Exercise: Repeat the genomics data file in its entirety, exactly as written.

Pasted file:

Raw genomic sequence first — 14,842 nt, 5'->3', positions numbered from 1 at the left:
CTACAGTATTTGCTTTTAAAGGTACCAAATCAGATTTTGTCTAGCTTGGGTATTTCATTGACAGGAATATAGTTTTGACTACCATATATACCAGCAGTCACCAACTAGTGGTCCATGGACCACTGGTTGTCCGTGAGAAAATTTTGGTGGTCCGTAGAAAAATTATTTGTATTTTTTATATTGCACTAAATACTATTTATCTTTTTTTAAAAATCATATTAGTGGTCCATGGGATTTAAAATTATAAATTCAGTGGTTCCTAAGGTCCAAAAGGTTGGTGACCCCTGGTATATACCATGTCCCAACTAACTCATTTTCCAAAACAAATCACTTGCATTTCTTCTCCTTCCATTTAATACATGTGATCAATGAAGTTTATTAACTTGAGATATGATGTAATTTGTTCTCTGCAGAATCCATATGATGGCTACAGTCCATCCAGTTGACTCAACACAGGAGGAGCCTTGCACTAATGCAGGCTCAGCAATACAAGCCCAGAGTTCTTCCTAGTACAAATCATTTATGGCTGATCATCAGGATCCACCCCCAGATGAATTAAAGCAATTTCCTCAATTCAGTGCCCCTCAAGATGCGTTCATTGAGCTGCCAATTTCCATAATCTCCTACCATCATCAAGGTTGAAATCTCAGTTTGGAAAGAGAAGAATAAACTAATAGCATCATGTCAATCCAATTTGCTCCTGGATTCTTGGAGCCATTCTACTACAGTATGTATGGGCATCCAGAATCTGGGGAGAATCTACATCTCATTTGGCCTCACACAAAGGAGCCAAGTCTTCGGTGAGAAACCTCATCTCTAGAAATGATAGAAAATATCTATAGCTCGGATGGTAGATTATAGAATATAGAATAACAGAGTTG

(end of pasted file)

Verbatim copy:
Raw genomic sequence first — 14,842 nt, 5'->3', positions numbered from 1 at the left:
CTACAGTATTTGCTTTTAAAGGTACCAAATCAGATTTTGTCTAGCTTGGGTATTTCATTGACAGGAATATAGTTTTGACTACCATATATACCAGCAGTCACCAACTAGTGGTCCATGGACCACTGGTTGTCCGTGAGAAAATTTTGGTGGTCCGTAGAAAAATTATTTGTATTTTTTATATTGCACTAAATACTATTTATCTTTTTTTAAAAATCATATTAGTGGTCCATGGGATTTAAAATTATAAATTCAGTGGTTCCTAAGGTCCAAAAGGTTGGTGACCCCTGGTATATACCATGTCCCAACTAACTCATTTTCCAAAACAAATCACTTGCATTTCTTCTCCTTCCATTTAATACATGTGATCAATGAAGTTTATTAACTTGAGATATGATGTAATTTGTTCTCTGCAGAATCCATATGATGGCTACAGTCCATCCAGTTGACTCAACACAGGAGGAGCCTTGCACTAATGCAGGCTCAGCAATACAAGCCCAGAGTTCTTCCTAGTACAAATCATTTATGGCTGATCATCAGGATCCACCCCCAGATGAATTAAAGCAATTTCCTCAATTCAGTGCCCCTCAAGATGCGTTCATTGAGCTGCCAATTTCCATAATCTCCTACCATCATCAAGGTTGAAATCTCAGTTTGGAAAGAGAAGAATAAACTAATAGCATCATGTCAATCCAATTTGCTCCTGGATTCTTGGAGCCATTCTACTACAGTATGTATGGGCATCCAGAATCTGGGGAGAATCTACATCTCATTTGGCCTCACACAAAGGAGCCAAGTCTTCGGTGAGAAACCTCATCTCTAGAAATGATAGAAAATATCTATAGCTCGGATGGTAGATTATAGAATATAGAATAACAGAGTTG